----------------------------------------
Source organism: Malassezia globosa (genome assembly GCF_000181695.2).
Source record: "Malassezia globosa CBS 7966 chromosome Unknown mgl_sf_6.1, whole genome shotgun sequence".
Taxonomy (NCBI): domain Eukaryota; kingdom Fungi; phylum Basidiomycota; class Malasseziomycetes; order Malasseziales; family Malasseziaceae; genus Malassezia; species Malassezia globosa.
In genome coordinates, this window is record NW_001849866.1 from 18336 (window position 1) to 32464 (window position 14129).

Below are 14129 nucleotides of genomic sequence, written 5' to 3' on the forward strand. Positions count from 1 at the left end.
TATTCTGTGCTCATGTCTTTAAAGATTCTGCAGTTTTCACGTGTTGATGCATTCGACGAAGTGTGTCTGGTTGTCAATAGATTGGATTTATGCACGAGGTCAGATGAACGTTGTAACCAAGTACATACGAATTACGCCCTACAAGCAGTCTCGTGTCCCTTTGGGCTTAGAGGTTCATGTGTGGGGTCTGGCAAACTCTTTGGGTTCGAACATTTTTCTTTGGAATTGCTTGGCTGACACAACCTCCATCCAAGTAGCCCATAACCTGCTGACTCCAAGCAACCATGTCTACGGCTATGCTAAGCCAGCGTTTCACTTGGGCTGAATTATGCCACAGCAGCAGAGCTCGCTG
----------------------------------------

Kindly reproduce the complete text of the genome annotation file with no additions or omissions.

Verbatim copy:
Source organism: Malassezia globosa (genome assembly GCF_000181695.2).
Source record: "Malassezia globosa CBS 7966 chromosome Unknown mgl_sf_6.1, whole genome shotgun sequence".
Taxonomy (NCBI): domain Eukaryota; kingdom Fungi; phylum Basidiomycota; class Malasseziomycetes; order Malasseziales; family Malasseziaceae; genus Malassezia; species Malassezia globosa.
In genome coordinates, this window is record NW_001849866.1 from 18336 (window position 1) to 32464 (window position 14129).

Below are 14129 nucleotides of genomic sequence, written 5' to 3' on the forward strand. Positions count from 1 at the left end.
TATTCTGTGCTCATGTCTTTAAAGATTCTGCAGTTTTCACGTGTTGATGCATTCGACGAAGTGTGTCTGGTTGTCAATAGATTGGATTTATGCACGAGGTCAGATGAACGTTGTAACCAAGTACATACGAATTACGCCCTACAAGCAGTCTCGTGTCCCTTTGGGCTTAGAGGTTCATGTGTGGGGTCTGGCAAACTCTTTGGGTTCGAACATTTTTCTTTGGAATTGCTTGGCTGACACAACCTCCATCCAAGTAGCCCATAACCTGCTGACTCCAAGCAACCATGTCTACGGCTATGCTAAGCCAGCGTTTCACTTGGGCTGAATTATGCCACAGCAGCAGAGCTCGCTG